Short Story Review: “A Child’s Problem” by Reggie Oliver

“A Child’s Problem” Reggie Oliver
From A Book of Horrors edited by Stephen Jones
Cemetery Dance/PS Publishing, 2012

HorrorsReggie Oliver’s tale of a precocious young boy’s summer adventure reads like a Hammer movie with the gore reined in. What it lacks in blood and guts (“lacks,” perhaps, being the incorrect word, as the story doesn’t need the grue) it makes up in a rich atmosphere and measured, assured storytelling.

“A Child’s Problem” is one of the longest stories in A Book of Horrors, and to boil down its plot to a sentence or two would do it disservice. So I’ll give you the setup: young George is sent to live with his uncle, Augustus, on a sprawling countryside estate. The boy is more than a little bratty, and unafraid to flaunt his status in front of strangers and servants alike, but he’s also intelligent and insatiably curious. Augustus recognizes this and sends the boy off solving riddles about the estate to keep him busy, never suspecting what the boy might be able to uncover.

Oliver is a playwright, and you can feel those stylistic instincts at work in the story’s deliberate pace. It’s not all atmosphere – there are moments of pure horror punctuating the quieter beats – but it is that sense of place that Oliver is most successful at conjuring. “A Child’s Problem” takes time to warm up, but it’s time well invested.

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Short Story Review: “The Man in the Ditch” by Lisa Tuttle

“The Man in the Ditch” by Lisa Tuttle
From A Book of Horrors edited by Stephen Jones
Cemetery Dance/PS Publishing, 2012

Horrors“The Man in the Ditch” is a tense and unsettling contribution from veteran genre author Lisa Tuttle. It starts with a simple yet disturbing image: a dead body by the side of the road. Or, at least, that’s what Linzi thinks she saw. She can’t convince her husband J.D. to turn around, but the idea of it – and the fact that she saw it so close to the land where the couple is about to build a new home – shakes Linzi to her core and throws a pall over the whole day.

Linzi’s refusal to let the idea go is just another wedge in what appears to be a somewhat shaky marriage. There’s a dark secret between Linzi and J.D., a single misguided act that resulted in a large gap in their marriage. It leaves Linzi on an island, and Tuttle takes a nearly sadistic glee in ratcheting up that sense of isolation throughout the story. In her marriage, in her new home out in the country, in her inability to conceive, and in her absolute belief that something dreadful is haunting her, Linzi is alone at every turn.

This is the kind of horror story that finds true fear in the details, the subtle moments, that quiet pause before the big explosion. It’s the kind of story that stays with you. It’s the kind of story that makes collections like this so damn good.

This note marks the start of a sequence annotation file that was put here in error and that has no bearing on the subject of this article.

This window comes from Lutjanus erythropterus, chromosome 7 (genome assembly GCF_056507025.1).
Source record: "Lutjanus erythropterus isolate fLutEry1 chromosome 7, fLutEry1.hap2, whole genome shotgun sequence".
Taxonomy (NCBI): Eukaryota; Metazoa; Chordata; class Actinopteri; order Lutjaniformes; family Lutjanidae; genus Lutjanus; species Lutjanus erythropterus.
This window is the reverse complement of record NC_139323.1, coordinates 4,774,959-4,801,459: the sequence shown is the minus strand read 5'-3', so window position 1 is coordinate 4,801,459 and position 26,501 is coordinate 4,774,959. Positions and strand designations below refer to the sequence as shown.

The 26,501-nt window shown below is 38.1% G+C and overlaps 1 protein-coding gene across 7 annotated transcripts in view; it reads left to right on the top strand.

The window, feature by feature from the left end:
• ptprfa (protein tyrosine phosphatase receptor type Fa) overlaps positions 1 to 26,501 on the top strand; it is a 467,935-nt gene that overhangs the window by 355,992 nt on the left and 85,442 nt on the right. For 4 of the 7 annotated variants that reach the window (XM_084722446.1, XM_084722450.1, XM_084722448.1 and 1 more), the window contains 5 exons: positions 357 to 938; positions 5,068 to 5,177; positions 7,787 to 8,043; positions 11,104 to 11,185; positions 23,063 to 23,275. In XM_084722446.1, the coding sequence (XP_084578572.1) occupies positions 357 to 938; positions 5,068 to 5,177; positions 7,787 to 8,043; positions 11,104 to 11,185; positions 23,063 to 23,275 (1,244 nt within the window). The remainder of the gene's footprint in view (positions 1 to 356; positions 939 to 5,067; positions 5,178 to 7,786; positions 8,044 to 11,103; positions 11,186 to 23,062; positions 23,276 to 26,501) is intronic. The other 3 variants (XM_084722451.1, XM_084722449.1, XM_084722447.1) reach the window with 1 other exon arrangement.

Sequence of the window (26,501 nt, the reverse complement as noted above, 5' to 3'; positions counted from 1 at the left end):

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Short Story Review: “The Music of Bengt Karlsson, Murderer” by John Ajvide Lindqvist

“The Music of Bengt Karlsson, Murderer” by John Ajvide Lindqvist
From A Book of Horrors edited by Stephen Jones
Cemetery Dance/PS Publishing, 2012

HorrorsA father moves himself and his son into a small house as part of his efforts to help them get over the death of his wife, the boy’s mother, lost to a car accident several months before. The boy, 11, is retreating into the world of violent video games, and the father is desperate to make a connection with him. That connection comes in the form of a piano, the only thing they have left that belonged to the boy’s mother. When the boy grudgingly agrees to take lessons, the father is relieved – until he discovers that the connection being made is not between father and son, but between the boy and something malevolent that still calls this house its home.

John Ajvide Lindqvist is the author of the novel Let the Right One In, which has been adapted twice for film (as Let the Right One In in Sweden and, in America, as Let Me In). As in that story, a palpable sense of isolation comes to life here, an isolation realized not only in the depiction of the brutal winter enveloping this small house, but in the very real season of loneliness these characters are trudging through. There’s a brief moment of hope when the father first listens to his son’s tentative plinking at the piano, but its quickly snuffed out as both of them realize the music is coming from a place deeper and darker than they can possibly understand.

Although Lindqvist’s story isn’t the most original idea in the world – it is, after all, a take on the concept of “you got a great deal on this house because something BAD happened in it” – his execution of the idea is all that matters. This story is truly scary, the kind that makes you turn on an extra light or two as you’re reading it (and, maybe, you’ll leave those lights on when you go to bed). It’s that rare piece of writing that doesn’t just present a situation in which the characters feel fear; the reader feels it too, and quite strongly. That’s the strongest compliment I can give a piece of horror fiction, making this another standout story in a collection that continues to top itself.

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Short Story Review: “Tell Me I’ll See You Again” by Dennis Etchison

“Tell Me I’ll See You Again” by Dennis Etchison
From A Book of Horrors edited by Stephen Jones
Cemetery Dance/PS Publishing, 2012